You do not need to apply for another ESTA, because ESTA is generally valid for two years. Applying for another ESTA will not help. ESTA is simply an authorization to travel to the border; the actual terms of your admission are governed by the Visa Waiver Program (VWP), under which each entry is limited to 90 days.
In theory, it's possible to leave the US (or, better, to travel outside North America and the Caribbean) and immediately re-enter for another 90 days, but the chance of your plans being frowned upon by an immigration officer are very high. If you try to re-enter the US for 90 days immediately after having spent 90 days there, you are likely to be refused entry, but the longer you stay away, the more likely you are to be able to return for the full 90 days.
You can also apply for a B-2 visa, which will allow you to stay for six months at a time. The application fee is $160, and the visa is generally valid for 5 or 10 years, but this depends on the country whose passport you hold. If you are going to do this, you should be able to answer the following three questions clearly and convincingly.
- Why are you staying in the US for longer than 90 days?
- How are you going to support yourself while you are in the US?
- Why should the visa officer believe that you will leave the US?
Your answers should be supported by evidence, and none of the answers should indicate that you are going to violate any conditions of visitor status. For example, your application cannot indicate that you plan to support yourself by working in the US.
The fact that you are a recent graduate will make refusal of your visa more likely. It might be safer for you to change your travel plans somewhat so that less of your time is spent in the US.
Another important factor to consider is that if your visa is denied, you will "most likely" not be able to use the VWP in the future. Thanks to Zach Lipton for pointing this out in a comment. The linked page begins:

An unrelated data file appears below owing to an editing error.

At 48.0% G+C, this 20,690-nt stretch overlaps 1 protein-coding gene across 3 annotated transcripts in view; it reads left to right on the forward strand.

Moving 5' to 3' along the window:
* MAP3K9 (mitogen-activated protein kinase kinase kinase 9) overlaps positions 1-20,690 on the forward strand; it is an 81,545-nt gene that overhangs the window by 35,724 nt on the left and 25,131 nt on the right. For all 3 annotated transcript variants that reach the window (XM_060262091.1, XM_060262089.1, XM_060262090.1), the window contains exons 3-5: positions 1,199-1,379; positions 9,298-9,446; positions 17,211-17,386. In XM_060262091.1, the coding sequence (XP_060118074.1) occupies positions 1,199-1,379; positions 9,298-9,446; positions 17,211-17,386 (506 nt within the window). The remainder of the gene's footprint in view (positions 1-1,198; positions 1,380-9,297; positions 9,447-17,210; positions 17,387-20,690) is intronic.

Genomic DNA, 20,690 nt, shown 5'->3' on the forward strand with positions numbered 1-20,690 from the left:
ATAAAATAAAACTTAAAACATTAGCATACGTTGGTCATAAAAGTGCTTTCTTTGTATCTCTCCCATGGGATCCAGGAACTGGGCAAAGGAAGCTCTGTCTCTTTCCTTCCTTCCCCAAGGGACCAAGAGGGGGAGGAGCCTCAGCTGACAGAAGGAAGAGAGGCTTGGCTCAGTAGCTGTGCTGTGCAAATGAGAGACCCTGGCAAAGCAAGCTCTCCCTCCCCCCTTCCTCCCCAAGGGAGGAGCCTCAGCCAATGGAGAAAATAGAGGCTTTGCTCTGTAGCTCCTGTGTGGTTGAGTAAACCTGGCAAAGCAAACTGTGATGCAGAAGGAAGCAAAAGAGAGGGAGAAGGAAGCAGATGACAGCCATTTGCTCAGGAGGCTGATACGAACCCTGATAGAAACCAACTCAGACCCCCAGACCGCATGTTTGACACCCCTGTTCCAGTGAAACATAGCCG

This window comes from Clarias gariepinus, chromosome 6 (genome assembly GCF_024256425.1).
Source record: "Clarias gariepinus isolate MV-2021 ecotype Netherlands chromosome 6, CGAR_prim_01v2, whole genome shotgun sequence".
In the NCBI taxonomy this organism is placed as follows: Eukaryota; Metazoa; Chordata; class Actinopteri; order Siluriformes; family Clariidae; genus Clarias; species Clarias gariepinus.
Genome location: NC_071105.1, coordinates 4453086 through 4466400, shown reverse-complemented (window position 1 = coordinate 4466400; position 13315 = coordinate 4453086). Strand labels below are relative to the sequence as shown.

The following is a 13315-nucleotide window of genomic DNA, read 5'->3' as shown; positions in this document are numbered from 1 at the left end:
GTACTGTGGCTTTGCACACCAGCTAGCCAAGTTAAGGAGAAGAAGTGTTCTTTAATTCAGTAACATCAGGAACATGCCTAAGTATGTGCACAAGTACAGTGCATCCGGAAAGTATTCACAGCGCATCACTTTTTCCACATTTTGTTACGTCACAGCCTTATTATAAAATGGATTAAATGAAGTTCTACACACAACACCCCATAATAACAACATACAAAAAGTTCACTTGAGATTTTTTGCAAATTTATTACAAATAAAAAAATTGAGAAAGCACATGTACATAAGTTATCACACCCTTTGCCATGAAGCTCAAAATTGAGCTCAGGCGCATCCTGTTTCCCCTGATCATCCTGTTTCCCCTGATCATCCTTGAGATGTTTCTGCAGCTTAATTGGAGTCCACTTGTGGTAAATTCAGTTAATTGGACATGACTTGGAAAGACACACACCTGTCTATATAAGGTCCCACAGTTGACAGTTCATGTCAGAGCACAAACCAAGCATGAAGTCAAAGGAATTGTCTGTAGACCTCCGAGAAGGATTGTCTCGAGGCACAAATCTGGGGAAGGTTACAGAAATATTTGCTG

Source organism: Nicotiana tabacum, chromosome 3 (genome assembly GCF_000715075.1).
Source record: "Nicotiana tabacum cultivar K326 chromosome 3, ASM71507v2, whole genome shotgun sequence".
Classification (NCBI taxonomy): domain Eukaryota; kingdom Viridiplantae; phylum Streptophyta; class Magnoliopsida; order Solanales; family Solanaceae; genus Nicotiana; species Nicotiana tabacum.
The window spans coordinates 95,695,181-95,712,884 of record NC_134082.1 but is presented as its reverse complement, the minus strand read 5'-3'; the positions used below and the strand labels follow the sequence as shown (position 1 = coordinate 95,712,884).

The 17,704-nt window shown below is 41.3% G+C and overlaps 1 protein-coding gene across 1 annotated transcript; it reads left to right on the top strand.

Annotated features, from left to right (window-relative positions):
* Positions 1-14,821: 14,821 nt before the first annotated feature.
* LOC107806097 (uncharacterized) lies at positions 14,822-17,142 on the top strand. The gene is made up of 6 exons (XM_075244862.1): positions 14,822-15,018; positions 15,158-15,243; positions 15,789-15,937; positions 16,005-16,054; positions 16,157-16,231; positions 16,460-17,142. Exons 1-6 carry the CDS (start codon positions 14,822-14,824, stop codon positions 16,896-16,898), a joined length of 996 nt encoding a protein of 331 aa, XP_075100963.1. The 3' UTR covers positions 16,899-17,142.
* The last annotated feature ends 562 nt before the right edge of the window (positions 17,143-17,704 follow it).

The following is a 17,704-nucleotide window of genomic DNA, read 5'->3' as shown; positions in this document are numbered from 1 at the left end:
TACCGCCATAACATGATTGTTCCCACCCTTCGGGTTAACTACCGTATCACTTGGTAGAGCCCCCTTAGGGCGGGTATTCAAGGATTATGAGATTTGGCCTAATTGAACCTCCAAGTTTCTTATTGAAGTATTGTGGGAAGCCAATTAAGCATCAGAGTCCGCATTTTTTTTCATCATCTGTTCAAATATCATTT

If you were previously denied a visa, or previously refused entry to the United States, or previously removed from the U.S., your ESTA application will most likely be denied.
If you were allowed to board your carrier, you may be subject to additional processing upon arrival at U.S. ports of entry, and may be denied admission to the U.S. Applicants who are uncertain of whether they qualify for travel under the Visa Waiver Program (VWP) are encouraged to apply for ESTA authorization early, to allow time to apply for a visa, if needed.
As to the return ticket requirement, it is okay if the return date is longer than 90 days after you arrive. The specific requirement is at 8 CFR 217.2:
Round trip ticket means any return trip transportation ticket in the name of an arriving Visa Waiver Pilot Program applicant on a participating carrier valid for at least 1 year, electronic ticket record, airline employee passes indicating return passage, individual vouchers for return passage, group vouchers for return passage for charter flights, and military travel orders which include military dependents for return to duty stations outside the United States on U.S. military flights. A period of validity of 1 year need not be reflected on the ticket itself, provided that the carrier agrees that it will honor the return portion of the ticket at any time, as provided in Form I-775, Visa Waiver Pilot Program Agreement.
But once again you should keep in mind that the immigration officer has wide discretion to deny entry. He or she can (and probably will) take the return date of your ticket into account in assessing your plans. If you plan to leave the US and return immediately to extend your stay, the officer is likely to deny entry. On the other hand, if you have a clear plan to spend a lot of time outside the US between your arrival and your return flight, you are more likely to be admitted.